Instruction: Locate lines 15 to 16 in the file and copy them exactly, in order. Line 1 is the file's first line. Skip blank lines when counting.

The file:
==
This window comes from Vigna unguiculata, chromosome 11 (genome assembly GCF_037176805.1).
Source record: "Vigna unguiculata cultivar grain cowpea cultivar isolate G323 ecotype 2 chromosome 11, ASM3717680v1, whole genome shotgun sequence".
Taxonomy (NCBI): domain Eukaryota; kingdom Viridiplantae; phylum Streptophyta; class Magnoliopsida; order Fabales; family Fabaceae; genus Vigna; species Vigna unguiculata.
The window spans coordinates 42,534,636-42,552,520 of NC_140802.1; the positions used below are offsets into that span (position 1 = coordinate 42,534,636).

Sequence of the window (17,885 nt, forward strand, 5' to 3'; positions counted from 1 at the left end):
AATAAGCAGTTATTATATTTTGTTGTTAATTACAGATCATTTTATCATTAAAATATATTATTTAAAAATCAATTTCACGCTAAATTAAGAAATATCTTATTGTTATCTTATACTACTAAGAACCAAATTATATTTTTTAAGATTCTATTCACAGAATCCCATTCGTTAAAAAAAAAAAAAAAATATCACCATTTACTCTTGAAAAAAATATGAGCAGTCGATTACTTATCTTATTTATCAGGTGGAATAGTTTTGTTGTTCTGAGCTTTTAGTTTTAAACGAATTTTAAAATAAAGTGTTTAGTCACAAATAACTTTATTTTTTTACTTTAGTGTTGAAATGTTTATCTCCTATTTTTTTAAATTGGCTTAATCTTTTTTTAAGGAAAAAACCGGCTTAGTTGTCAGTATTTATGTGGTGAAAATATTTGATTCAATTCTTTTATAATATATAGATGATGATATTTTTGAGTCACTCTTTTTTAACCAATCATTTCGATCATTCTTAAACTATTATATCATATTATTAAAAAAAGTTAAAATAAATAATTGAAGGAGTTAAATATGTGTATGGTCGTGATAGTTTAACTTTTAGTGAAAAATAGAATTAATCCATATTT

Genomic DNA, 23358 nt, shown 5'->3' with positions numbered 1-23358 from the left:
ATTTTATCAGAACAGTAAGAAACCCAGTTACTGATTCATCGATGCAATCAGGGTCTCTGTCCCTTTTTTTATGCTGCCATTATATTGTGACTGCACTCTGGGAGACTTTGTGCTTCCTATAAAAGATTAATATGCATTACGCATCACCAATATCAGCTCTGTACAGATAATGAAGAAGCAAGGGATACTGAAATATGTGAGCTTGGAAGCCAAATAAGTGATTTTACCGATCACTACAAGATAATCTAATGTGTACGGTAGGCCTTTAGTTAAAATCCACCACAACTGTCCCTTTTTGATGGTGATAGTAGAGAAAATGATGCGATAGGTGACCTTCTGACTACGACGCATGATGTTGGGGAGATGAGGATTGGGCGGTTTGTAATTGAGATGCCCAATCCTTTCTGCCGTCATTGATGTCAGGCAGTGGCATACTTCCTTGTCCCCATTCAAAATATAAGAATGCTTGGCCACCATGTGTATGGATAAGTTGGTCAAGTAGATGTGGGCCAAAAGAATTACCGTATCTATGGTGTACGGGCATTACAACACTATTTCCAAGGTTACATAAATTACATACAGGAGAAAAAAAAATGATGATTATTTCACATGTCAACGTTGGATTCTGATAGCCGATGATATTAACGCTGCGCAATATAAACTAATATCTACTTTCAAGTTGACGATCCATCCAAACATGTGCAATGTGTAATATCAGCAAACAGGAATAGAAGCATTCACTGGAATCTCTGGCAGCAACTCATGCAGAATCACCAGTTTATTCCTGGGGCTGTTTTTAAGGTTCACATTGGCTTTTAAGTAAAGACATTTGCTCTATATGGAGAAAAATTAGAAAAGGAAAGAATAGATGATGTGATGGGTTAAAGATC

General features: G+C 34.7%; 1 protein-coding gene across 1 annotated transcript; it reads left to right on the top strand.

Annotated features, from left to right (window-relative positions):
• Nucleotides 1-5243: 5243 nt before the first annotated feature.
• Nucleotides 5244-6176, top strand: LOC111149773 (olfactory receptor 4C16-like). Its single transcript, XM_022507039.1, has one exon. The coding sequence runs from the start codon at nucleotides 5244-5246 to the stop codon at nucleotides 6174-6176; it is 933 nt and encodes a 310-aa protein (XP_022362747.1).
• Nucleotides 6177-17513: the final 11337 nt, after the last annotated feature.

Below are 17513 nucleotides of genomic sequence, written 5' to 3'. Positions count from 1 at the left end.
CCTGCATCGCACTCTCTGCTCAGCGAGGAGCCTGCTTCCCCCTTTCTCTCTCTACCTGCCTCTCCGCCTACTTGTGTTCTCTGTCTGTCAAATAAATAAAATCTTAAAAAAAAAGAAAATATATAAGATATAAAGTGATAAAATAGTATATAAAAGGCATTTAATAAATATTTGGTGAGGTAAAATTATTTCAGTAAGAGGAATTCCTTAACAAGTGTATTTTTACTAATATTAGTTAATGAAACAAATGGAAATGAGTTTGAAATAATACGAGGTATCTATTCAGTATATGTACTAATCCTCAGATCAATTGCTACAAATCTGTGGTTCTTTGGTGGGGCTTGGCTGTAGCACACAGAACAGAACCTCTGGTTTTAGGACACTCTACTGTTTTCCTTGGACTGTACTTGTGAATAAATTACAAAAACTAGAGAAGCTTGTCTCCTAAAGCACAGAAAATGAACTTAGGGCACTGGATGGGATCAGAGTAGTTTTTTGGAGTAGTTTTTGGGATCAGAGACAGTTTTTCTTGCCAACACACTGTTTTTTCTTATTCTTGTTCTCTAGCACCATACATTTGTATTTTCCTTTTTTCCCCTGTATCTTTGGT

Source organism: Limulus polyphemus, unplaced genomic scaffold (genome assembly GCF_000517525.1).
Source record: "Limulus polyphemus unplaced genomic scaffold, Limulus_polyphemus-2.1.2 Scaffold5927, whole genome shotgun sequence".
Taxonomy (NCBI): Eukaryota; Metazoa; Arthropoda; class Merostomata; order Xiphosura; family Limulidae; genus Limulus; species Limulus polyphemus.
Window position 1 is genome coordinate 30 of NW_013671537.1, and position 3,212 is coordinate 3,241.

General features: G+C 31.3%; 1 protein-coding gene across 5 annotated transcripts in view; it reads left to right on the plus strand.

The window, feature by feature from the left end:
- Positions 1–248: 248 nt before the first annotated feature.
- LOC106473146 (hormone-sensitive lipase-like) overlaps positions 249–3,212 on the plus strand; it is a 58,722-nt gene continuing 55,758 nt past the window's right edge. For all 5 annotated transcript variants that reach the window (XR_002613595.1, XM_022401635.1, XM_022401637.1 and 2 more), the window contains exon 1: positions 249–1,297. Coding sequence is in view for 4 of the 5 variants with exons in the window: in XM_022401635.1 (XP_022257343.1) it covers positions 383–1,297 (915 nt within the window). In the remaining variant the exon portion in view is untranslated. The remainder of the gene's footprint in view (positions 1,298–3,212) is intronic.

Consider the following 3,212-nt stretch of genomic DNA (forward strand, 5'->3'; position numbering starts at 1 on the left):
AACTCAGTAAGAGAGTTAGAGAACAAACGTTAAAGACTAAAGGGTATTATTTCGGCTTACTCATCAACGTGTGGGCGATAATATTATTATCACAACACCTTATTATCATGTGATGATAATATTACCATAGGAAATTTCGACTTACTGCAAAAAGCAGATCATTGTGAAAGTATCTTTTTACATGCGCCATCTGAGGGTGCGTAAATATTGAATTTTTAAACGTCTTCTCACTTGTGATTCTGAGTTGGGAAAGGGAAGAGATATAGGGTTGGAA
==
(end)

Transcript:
CCTGCATCGCACTCTCTGCTCAGCGAGGAGCCTGCTTCCCCCTTTCTCTCTCTACCTGCCTCTCCGCCTACTTGTGTTCTCTGTCTGTCAAATAAATAAAATCTTAAAAAAAAAGAAAATATATAAGATATAAAGTGATAAAATAGTATATAAAAGGCATTTAATAAATATTTGGTGAGGTAAAATTATTTCAGTAAGAGGAATTCCTTAACAAGTGTATTTTTACTAATATTAGTTAATGAAACAAATGGAAATGAGTTTGAAATAATACGAGGTATCTATTCAGTATATGTACTAATCCTCAGATCAATTGCTACAAATCTGTGGTTCTTTGGTGGGGCTTGGCTGTAGCACACAGAACAGAACCTCTGGTTTTAGGACACTCTACTGTTTTCCTTGGACTGTACTTGTGAATAAATTACAAAAACTAGAGAAGCTTGTCTCCTAAAGCACAGAAAATGAACTTAGGGCACTGGATGGGATCAGAGTAGTTTTTTGGAGTAGTTTTTGGGATCAGAGACAGTTTTTCTTGCCAACACACTGTTTTTTCTTATTCTTGTTCTCTAGCACCATACATTTGTATTTTCCTTTTTTCCCCTGTATCTTTGGT

Source organism: Limulus polyphemus, unplaced genomic scaffold (genome assembly GCF_000517525.1).